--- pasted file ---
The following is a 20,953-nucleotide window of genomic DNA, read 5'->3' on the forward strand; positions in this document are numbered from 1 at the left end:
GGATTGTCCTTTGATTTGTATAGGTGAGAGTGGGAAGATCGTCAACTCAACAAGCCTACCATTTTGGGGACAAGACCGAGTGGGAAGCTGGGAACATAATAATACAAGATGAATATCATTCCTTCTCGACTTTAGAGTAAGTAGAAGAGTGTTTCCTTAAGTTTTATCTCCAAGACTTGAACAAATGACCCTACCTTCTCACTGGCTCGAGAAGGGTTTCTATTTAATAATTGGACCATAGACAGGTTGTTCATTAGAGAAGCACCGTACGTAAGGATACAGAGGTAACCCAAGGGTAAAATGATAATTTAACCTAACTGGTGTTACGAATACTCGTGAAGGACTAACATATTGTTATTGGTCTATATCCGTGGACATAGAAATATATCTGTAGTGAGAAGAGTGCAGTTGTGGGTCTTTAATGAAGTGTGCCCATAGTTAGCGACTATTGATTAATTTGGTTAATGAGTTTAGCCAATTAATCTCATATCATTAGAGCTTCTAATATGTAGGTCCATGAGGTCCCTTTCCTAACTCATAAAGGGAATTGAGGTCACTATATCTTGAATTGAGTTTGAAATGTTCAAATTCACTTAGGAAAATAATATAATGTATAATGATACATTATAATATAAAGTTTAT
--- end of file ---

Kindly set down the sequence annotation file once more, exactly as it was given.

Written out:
The following is a 20,953-nucleotide window of genomic DNA, read 5'->3' on the forward strand; positions in this document are numbered from 1 at the left end:
GGATTGTCCTTTGATTTGTATAGGTGAGAGTGGGAAGATCGTCAACTCAACAAGCCTACCATTTTGGGGACAAGACCGAGTGGGAAGCTGGGAACATAATAATACAAGATGAATATCATTCCTTCTCGACTTTAGAGTAAGTAGAAGAGTGTTTCCTTAAGTTTTATCTCCAAGACTTGAACAAATGACCCTACCTTCTCACTGGCTCGAGAAGGGTTTCTATTTAATAATTGGACCATAGACAGGTTGTTCATTAGAGAAGCACCGTACGTAAGGATACAGAGGTAACCCAAGGGTAAAATGATAATTTAACCTAACTGGTGTTACGAATACTCGTGAAGGACTAACATATTGTTATTGGTCTATATCCGTGGACATAGAAATATATCTGTAGTGAGAAGAGTGCAGTTGTGGGTCTTTAATGAAGTGTGCCCATAGTTAGCGACTATTGATTAATTTGGTTAATGAGTTTAGCCAATTAATCTCATATCATTAGAGCTTCTAATATGTAGGTCCATGAGGTCCCTTTCCTAACTCATAAAGGGAATTGAGGTCACTATATCTTGAATTGAGTTTGAAATGTTCAAATTCACTTAGGAAAATAATATAATGTATAATGATACATTATAATATAAAGTTTAT